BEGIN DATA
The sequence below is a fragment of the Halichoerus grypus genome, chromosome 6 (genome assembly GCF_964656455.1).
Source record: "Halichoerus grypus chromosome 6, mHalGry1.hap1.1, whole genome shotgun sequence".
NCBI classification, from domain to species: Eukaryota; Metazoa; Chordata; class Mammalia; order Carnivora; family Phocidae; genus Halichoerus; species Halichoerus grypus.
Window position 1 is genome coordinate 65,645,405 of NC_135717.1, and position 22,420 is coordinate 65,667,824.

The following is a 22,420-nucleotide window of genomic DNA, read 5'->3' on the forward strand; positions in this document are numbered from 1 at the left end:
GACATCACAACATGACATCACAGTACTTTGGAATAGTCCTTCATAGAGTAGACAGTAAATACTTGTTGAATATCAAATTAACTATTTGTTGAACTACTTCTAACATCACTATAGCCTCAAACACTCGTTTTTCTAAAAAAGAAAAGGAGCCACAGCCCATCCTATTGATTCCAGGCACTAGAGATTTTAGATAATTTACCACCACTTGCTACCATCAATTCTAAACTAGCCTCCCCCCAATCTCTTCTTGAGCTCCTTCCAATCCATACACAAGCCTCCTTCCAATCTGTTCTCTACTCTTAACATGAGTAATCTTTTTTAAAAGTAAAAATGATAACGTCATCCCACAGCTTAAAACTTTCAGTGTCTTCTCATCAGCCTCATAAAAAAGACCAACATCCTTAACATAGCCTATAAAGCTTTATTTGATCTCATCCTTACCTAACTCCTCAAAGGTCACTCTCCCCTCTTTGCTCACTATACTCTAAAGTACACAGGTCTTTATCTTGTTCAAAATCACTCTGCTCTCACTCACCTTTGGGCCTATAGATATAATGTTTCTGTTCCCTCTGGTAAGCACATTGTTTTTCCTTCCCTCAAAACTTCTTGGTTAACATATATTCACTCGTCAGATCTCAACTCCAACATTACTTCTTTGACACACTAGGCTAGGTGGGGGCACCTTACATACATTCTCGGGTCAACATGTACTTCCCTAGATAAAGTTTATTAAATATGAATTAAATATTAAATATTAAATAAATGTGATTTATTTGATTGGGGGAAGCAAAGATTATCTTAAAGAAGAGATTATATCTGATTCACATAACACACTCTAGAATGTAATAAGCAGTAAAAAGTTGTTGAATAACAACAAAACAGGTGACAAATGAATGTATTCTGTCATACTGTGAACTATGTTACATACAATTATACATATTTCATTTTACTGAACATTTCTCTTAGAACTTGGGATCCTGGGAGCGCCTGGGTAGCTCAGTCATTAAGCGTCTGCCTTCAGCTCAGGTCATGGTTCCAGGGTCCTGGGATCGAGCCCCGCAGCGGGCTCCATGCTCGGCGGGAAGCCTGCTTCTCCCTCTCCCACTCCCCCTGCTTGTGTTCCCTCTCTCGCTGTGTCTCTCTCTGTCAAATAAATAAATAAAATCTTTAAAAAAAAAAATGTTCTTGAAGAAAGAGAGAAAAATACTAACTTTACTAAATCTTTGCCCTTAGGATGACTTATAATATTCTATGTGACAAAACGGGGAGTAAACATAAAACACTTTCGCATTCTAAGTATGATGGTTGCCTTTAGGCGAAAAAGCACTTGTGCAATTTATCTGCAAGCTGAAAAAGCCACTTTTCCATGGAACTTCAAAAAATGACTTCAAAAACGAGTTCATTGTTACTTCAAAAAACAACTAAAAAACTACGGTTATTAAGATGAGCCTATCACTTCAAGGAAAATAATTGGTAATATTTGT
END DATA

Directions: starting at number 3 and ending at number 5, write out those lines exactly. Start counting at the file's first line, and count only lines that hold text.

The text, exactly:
NCBI classification, from domain to species: Eukaryota; Metazoa; Chordata; class Mammalia; order Carnivora; family Phocidae; genus Halichoerus; species Halichoerus grypus.
Window position 1 is genome coordinate 65,645,405 of NC_135717.1, and position 22,420 is coordinate 65,667,824.

The following is a 22,420-nucleotide window of genomic DNA, read 5'->3' on the forward strand; positions in this document are numbered from 1 at the left end: